The first mistake was not giving ample heads up to our allies that the US was pulling out of Afghanistan. They were somewhat surprised and, as a result, less prepared to act when the time came. That is poor form.

The second mistake happened this week when Australia canceled a deal with a French entity for submarines to make a better deal with the Americans. No phone call or heads-up was made to the French and they were beyond frustrated. In fact, France pulled their US ambassador in protest. Just three months ago, President Macron said side-be-side with President Biden, America is back.

Allies are critical. With allies on our side, we have been able to build coalitions to do things. Yet, when we lied to our allies about weapons of mass destruction (WMDs) as pretense for invading Iraq, our allies were left holding the bag as well. A UK investigation faulted President Bush and Prime Minister Blair for misleading the UK people about the WMDs.

The US announced leaving the Paris Climate Change Accord in 2017, an accord that all but three countries had signed. It was an agreement we helped forge, yet our word does not mean as much with fickle presidents. Fortunately, we rejoined the agreement under President Biden. One departure under the last president that got less press is the US pulled out under an eleven country Trans Pacific Partnership to enable Pacific based countries to better compete with China. The other ten countries went on without us.

No deal is perfect. No relationship is perfect.. But, we cannot take our friends for granted. This is especially true when an action may be detrimental. You must talk it through. Thinking of it in terms of married relationships, marriage is hard work. You have to work at it and you cannot take your partner’s love for granted. Our allies may not love us, but the same goes for them. Do not take them for granted.

Letter from my Republican Senator who voted for the Infrastructure Bill

The following response from Senator Richard Burr was after I thanked him for his vote and encouraged him to see this thing over the finish line with his advocacy.

Thank you for contacting me regarding the Infrastructure Investment and Jobs Act (H.R. 3684). I appreciate hearing from you.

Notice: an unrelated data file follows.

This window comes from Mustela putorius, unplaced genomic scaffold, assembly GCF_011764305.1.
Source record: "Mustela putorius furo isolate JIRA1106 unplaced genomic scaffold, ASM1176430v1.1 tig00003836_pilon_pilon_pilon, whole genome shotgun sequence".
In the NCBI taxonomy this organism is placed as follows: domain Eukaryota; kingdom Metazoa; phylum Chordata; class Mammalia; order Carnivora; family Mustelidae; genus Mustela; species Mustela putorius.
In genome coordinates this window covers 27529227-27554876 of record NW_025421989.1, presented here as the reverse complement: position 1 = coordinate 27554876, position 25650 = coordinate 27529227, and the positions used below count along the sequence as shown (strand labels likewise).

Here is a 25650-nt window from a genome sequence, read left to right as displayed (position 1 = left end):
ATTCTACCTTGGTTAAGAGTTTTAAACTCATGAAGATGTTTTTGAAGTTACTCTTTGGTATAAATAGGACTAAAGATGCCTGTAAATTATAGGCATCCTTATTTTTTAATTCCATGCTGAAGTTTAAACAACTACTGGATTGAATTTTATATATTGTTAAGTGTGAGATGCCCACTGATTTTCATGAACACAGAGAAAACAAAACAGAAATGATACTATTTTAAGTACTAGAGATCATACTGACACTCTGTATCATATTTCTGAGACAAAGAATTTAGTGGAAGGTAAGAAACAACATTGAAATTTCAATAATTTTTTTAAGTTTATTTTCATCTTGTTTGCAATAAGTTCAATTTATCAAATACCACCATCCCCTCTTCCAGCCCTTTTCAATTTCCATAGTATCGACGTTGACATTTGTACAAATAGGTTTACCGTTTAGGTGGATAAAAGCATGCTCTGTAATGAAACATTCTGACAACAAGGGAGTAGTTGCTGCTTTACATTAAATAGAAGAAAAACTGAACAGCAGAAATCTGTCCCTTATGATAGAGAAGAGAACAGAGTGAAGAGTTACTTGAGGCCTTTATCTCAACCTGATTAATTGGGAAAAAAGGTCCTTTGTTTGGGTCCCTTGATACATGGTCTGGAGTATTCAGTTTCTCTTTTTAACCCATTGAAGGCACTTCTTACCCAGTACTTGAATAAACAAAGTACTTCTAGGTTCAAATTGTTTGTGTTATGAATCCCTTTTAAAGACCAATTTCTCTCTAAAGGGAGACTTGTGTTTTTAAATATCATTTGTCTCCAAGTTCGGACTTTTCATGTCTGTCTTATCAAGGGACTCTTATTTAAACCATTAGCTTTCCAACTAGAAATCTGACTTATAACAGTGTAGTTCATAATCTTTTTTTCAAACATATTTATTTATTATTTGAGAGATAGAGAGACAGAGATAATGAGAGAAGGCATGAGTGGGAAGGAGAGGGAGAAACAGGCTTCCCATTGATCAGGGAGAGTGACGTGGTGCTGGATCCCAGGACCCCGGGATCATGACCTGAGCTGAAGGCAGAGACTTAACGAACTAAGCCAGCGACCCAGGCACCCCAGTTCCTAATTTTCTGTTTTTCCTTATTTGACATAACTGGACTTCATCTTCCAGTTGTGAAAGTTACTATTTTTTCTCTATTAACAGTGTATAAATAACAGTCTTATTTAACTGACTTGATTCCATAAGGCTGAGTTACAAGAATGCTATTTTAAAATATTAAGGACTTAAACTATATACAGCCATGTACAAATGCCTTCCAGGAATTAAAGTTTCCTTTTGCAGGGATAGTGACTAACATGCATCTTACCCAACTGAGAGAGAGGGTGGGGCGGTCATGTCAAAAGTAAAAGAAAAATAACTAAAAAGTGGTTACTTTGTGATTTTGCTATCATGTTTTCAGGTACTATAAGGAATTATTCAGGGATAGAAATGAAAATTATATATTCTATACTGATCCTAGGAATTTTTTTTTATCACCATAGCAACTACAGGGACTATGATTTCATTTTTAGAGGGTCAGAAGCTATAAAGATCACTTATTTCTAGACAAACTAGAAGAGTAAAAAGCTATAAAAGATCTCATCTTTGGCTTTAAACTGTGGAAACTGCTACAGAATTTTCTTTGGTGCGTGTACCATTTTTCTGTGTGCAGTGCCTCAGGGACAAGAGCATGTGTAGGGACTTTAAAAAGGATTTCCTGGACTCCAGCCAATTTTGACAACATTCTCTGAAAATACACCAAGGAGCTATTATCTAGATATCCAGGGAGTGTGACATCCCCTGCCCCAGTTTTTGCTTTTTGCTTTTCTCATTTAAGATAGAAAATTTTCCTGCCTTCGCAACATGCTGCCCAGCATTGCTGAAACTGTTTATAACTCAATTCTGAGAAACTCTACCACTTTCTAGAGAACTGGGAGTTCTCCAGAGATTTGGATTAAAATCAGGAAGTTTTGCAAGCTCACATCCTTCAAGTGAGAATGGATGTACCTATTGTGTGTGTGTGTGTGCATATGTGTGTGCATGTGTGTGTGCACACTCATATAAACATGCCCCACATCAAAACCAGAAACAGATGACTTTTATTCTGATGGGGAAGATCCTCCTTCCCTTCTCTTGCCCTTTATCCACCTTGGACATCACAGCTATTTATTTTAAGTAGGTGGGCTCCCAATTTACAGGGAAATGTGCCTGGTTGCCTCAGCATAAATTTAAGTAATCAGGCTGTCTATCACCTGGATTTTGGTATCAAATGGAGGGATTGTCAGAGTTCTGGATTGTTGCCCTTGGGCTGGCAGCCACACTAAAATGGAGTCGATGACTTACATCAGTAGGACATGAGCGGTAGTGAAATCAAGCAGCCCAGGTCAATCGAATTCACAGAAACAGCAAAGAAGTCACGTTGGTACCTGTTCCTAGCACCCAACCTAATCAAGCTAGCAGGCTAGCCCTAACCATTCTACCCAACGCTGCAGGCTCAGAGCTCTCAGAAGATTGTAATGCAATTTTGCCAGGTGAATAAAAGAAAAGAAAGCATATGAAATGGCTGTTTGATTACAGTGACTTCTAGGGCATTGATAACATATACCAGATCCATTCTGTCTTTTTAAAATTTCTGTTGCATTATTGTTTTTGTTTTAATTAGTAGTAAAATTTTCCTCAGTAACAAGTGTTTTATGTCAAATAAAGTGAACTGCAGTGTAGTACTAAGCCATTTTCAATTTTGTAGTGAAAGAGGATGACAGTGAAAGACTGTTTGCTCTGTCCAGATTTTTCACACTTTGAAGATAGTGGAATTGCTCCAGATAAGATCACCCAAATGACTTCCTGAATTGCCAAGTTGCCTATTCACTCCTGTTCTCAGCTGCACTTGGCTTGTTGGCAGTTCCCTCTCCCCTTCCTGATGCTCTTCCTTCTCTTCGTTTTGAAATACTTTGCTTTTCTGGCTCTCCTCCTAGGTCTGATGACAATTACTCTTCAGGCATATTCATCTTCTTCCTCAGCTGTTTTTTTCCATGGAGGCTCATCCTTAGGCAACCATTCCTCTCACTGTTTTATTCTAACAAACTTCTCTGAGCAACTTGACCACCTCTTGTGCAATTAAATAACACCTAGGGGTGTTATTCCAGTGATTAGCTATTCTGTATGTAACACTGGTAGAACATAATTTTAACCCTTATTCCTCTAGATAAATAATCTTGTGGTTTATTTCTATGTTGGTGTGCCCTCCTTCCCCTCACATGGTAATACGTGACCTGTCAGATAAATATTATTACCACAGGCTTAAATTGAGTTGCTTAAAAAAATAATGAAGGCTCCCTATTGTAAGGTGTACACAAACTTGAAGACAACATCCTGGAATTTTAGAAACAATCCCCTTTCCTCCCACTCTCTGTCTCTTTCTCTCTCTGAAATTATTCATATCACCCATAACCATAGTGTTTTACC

Please know that I understand your thoughts on the historic infrastructure package that recently passed in the Senate. As one of the 22 Senators who helped negotiate the framework of the bipartisan bill, I believe it is a major investment in America’s economic future. It provides the largest core infrastructure investment in our nation’s history and it does so responsibly – without raising taxes. While no compromise bill is ever perfect, I’m proud to have worked with my Senate colleagues to find common ground on an issue that affects all Americans. 

This bill is particularly important for growing states like North Carolina. As more families and businesses call North Carolina home, we have to have the right infrastructure in place to meet the needs of a growing population. Poor roads and high traffic areas cost commuters and businesses a not insignificant amount of money each year. This legislation will provide $9 billion to update, expand, and repair North Carolina’s roads and highways. It also invests heavily in airports, bridges, rural broadband access, and our clean water supply. 

America’s aging infrastructure poses a risk to our economic growth and our ability to compete globally in the 21st century. Modernizing our roads, bridges, railways, ports, waterways, broadband capabilities, cybersecurity, and more will help lower the costs of doing business, create more jobs, and spur innovation. 

For these reasons, I voted for the Infrastructure Investment and Jobs Act on August 10, 2021. It is my hope that the House of Representatives will quickly pass this historic investment in our nation and that President Biden will stick to his commitment to sign H.R. 3684 into law. 

Again, thank you for contacting me. Should you have additional questions or comments, please do not hesitate to let me know or visit my website at http://burr.senate.gov. 

Sincerely, 

Richard Burr

United States Senator